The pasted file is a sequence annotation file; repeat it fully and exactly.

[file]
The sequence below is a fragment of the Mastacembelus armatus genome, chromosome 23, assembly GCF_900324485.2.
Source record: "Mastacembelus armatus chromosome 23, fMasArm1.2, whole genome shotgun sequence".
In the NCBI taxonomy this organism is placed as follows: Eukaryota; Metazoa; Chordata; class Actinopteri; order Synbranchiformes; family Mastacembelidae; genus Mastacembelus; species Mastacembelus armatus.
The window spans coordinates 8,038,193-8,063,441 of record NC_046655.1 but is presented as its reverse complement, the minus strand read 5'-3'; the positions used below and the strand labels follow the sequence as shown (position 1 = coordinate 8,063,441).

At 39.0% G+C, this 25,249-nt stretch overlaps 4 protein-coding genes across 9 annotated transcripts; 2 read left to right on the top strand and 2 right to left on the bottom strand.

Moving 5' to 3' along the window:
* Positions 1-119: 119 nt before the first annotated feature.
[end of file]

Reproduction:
The sequence below is a fragment of the Mastacembelus armatus genome, chromosome 23, assembly GCF_900324485.2.
Source record: "Mastacembelus armatus chromosome 23, fMasArm1.2, whole genome shotgun sequence".
In the NCBI taxonomy this organism is placed as follows: Eukaryota; Metazoa; Chordata; class Actinopteri; order Synbranchiformes; family Mastacembelidae; genus Mastacembelus; species Mastacembelus armatus.
The window spans coordinates 8,038,193-8,063,441 of record NC_046655.1 but is presented as its reverse complement, the minus strand read 5'-3'; the positions used below and the strand labels follow the sequence as shown (position 1 = coordinate 8,063,441).

At 39.0% G+C, this 25,249-nt stretch overlaps 4 protein-coding genes across 9 annotated transcripts; 2 read left to right on the top strand and 2 right to left on the bottom strand.

Moving 5' to 3' along the window:
* Positions 1-119: 119 nt before the first annotated feature.